The Seven Sorrows of Mary are one of the most fruitful topics of mental prayer. On Fridays especially, the Seven Sorrows are a way to better contemplate the Divine Mercy of God.
The Seven Sorrows of Mary also correspond to the Seven Gifts of the Holy Spirit:
- The Prophecy of Simeon – Fear of the Lord (Mary is explicitly reminded of her sorrowful vocation: “a sword shall pierced thy soul”)
- The Flight into Egypt – Piety (Mary fulfills her duties toward Joseph and Jesus in a foreign land)
- The Loss of the Child Jesus in the Temple – Knowledge (Mary’s knowledge of Christ’s identity as the Son of God)
- Mary Meets Jesus on the Way to Calvary – Fortitude (Mary’s strength in seeing Christ in His Passion)
- Jesus Dies on the Cross – Counsel (Mary is the spiritual guide and counselor for all who seek her crucified Son)
- Mary Receives the Body of Jesus in Her Arms – Understanding (As Mary holds the dead body of her Son, she perceives His coming resurrection)
- The Body of Jesus is Placed in the Tomb – Wisdom (Christ is hidden but Mary’s soul continues to see Christ and communicate with Him)
Since Mary is the Spouse of the Holy Spirit, this should come as no surprise to us.
Relic of the True Cross
|—||Louis de Wohl (via traditionwithoutcompromise)|
“O all ye that pass by the way, attend, and see if there be any sorrow like to my sorrow.” (Lamentations 1:12)
September 15 is the feast of the Mother of Sorrows.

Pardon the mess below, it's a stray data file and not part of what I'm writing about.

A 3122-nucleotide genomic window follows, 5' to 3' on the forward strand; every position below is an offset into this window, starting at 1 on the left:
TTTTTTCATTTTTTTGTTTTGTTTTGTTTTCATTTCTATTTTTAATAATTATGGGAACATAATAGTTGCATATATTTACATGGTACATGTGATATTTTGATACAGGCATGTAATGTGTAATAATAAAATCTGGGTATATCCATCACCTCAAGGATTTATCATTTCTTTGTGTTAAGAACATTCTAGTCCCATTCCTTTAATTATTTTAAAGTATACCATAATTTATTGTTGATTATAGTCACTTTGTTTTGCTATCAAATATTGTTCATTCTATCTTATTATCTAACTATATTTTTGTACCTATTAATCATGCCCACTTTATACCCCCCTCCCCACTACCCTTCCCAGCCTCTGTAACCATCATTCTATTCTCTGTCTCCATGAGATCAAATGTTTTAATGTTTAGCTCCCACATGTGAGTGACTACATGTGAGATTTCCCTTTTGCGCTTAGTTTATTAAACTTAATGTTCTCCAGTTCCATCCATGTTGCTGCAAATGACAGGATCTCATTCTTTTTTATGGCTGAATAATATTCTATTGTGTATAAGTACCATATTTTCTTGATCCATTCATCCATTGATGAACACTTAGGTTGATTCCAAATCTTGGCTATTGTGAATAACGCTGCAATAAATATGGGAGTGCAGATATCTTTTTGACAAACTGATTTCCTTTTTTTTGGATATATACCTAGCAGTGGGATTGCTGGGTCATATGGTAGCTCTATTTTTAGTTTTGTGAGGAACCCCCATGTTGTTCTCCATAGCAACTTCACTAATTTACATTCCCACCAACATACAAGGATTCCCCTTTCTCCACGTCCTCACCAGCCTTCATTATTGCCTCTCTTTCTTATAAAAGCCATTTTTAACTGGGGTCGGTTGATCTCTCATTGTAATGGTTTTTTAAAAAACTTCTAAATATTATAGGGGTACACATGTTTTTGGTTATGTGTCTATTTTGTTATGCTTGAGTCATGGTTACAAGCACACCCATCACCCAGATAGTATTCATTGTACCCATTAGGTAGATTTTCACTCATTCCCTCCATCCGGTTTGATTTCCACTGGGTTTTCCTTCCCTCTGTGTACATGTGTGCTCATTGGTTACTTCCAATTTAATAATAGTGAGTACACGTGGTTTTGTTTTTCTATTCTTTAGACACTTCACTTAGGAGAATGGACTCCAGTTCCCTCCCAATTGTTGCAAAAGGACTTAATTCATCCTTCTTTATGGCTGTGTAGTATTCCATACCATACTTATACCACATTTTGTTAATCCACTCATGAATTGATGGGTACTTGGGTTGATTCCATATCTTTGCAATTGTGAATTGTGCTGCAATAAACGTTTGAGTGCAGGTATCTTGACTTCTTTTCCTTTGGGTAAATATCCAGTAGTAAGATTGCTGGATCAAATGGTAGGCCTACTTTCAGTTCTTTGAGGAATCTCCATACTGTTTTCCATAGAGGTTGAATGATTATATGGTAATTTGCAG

“Standing near the Cross of Jesus (was) His Mother." —John 19:25
“During the entire course of Her life, the Blessed Virgin Mary, Mother of God, never deviated in the slightest from the precepts and examples of Her Divine Son.
This was true both in the most sweet joys Mary experienced and in the cruel sufferings She underwent, which made Her the Queen of Martyrs.”
—Pope Pius XII
Mater Dolorosa, ora pro nobis!
"Traditionally, Christians in Iraq (specifically in Christian towns) put a Cross that lights up at night on top of their homes starting the first week of September in preparation for the feast of the Exaltation of the Holy Cross. Although the refugees are out of their homes and they themselves are carrying their cross every day, some maintained the tradition by placing a Cross by their tents in their refugee camps as a reminder of their tradition and faith. May their faith increase more and more and may the Cross of Jesus give them light, strength and life instead of darkness, weakness and death that they are experiencing every day."
—Sister Luma Khudher OP
Photo by Sister Sara, OP